LIVES | J.D. Salinger, reclusive literary icon, 1919-2010

SalingerJ.D. Salinger.

J.D. Salinger, the reclusive writer whose 1951 novel, “Catcher in the Rye,” is considered one the great American novels, has died. He was 91.

Salinger, born the son of a well-off Jewish father and a Scots-Irish mother on Jan. 1, 1919, was born and raised in Manhattan. His education was a long journey with a number of unimpressive stops: McBurney School on the West Side, Valley Forge, which became the model for Holden Caulfield’s Pencey Prep, and brief stays at both New York University and Ursinus in Pennsylvania. “Slight Rebellion Off Madison” was Salinger’s first short story accepted in The New Yorker. He submitted it in 1941 but the magazine held it for five years, as the Times reports, perhaps because its editors did not think it responsible to support an author with a checkered educational past like Salinger’s. It was a sketch that later evolved into “Catcher.”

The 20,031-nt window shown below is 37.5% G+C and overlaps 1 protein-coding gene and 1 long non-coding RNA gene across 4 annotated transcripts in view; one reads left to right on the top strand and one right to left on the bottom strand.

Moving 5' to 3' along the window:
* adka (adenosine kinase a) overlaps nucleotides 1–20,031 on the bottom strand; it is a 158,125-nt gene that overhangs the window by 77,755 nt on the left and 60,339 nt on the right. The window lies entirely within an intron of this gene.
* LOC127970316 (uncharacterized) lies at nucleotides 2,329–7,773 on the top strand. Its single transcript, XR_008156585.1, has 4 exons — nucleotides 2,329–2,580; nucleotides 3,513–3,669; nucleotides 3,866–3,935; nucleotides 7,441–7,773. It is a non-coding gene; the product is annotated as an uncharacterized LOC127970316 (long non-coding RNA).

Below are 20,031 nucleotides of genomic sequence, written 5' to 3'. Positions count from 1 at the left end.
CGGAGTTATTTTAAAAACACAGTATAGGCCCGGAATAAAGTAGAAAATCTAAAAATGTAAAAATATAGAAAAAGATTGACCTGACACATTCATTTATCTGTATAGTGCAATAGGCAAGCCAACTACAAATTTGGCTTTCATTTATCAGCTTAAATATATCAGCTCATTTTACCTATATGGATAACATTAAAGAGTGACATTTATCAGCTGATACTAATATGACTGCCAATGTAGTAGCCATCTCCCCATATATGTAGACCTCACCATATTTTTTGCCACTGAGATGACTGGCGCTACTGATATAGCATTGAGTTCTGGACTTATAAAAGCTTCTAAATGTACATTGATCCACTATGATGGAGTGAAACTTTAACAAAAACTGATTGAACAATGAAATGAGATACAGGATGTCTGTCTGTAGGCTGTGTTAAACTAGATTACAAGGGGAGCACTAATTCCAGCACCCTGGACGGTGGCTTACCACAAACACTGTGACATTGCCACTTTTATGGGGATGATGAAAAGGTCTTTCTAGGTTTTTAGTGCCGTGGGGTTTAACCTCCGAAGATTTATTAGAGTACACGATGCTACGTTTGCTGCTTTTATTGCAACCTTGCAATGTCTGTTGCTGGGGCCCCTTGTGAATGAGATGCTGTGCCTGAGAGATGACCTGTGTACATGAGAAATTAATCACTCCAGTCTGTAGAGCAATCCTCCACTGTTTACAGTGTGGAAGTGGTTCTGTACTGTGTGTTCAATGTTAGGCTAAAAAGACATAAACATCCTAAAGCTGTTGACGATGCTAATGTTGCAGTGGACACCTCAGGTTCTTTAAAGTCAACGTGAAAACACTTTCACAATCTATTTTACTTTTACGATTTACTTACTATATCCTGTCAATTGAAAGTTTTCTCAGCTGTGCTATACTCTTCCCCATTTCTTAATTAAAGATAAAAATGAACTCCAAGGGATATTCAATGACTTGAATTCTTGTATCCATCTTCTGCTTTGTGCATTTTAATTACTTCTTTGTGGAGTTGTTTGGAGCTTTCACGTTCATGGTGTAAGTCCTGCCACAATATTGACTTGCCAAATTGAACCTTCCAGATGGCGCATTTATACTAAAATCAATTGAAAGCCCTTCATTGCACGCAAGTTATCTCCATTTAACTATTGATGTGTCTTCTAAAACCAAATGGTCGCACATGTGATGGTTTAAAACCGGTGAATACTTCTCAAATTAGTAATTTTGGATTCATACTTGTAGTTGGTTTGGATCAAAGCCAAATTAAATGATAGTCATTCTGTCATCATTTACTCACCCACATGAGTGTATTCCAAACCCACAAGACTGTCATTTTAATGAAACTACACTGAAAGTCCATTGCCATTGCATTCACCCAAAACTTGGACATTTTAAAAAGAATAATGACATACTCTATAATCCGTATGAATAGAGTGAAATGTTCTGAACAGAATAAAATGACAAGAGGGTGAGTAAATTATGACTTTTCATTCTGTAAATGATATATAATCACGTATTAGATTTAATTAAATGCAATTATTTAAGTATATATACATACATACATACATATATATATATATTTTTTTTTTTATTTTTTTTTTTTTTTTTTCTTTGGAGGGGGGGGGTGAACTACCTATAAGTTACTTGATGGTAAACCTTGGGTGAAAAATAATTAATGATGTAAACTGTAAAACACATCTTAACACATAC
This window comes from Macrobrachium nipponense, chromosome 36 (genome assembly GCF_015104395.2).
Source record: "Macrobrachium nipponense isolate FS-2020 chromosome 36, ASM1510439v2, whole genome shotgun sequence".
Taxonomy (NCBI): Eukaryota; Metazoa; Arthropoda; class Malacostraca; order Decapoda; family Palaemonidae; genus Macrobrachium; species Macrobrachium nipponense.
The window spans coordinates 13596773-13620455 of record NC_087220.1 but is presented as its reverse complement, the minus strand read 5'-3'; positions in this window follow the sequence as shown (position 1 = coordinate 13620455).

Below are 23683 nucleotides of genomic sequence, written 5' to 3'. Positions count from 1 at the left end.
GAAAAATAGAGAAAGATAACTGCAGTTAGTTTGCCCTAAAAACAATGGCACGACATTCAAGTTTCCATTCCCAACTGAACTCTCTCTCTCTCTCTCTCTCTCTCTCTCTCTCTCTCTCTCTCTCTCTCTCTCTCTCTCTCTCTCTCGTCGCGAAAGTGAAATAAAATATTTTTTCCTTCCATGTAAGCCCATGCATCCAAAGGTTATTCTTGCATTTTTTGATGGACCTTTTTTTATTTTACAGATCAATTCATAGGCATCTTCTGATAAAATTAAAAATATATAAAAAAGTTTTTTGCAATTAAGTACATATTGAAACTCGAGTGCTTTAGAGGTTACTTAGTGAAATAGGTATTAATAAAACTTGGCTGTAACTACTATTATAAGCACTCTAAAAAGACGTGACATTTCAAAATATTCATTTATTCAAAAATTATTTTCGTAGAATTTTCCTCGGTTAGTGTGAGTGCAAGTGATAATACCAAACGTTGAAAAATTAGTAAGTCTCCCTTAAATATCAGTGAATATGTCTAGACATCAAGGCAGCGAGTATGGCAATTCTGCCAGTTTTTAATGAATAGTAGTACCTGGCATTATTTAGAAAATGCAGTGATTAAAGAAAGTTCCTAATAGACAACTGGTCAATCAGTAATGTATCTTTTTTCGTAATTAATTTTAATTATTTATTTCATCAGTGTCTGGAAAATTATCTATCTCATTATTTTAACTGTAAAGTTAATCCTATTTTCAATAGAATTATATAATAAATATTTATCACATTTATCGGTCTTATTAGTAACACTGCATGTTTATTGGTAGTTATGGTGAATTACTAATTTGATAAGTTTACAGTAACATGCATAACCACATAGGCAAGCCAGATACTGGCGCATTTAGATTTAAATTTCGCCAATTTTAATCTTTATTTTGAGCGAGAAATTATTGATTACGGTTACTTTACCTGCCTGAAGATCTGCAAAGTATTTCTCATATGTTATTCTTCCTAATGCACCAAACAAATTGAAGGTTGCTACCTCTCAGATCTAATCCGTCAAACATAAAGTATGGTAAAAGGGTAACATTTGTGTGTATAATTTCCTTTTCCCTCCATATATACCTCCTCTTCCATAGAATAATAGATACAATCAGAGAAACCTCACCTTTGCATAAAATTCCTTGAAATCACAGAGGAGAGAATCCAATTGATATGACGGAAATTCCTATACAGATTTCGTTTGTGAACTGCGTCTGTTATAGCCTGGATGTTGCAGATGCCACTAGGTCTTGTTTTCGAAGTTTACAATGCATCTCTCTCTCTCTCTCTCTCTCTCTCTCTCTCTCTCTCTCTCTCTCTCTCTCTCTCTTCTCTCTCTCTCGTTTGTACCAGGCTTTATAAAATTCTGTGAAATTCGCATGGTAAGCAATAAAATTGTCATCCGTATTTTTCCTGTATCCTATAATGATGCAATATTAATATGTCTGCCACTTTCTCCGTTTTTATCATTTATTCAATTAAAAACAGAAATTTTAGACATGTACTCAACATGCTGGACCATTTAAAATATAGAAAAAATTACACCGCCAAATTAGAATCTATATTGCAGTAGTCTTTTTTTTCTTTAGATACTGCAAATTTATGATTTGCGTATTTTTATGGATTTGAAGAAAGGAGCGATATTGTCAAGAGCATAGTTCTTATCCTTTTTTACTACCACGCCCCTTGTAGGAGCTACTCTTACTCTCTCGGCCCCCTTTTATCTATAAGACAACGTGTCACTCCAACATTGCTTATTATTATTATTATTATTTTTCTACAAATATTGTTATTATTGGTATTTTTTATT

After service in the Counter Intelligence Corps of the Army during World War II, Salinger returned to New York and resumed his career, landing several pieces in The New Yorker before “Catcher” was published in July 1951. Salinger followed it with “Nine Stories” in 1953, “Franny and Zooey,” published in 1961, and “Raise High the Roof Beam, Carpenters and Seymour: An Introduction,” in 1963.

Salinger has lived a hermetic existence in Cornish, N.H., since he moved there in 1957. Current and former awkward teenage boys the world over mourn him.

Here’s the Times obituary.

To honor the author, The New Yorker has put all of his short stories on its Web site. You can explore his work here.

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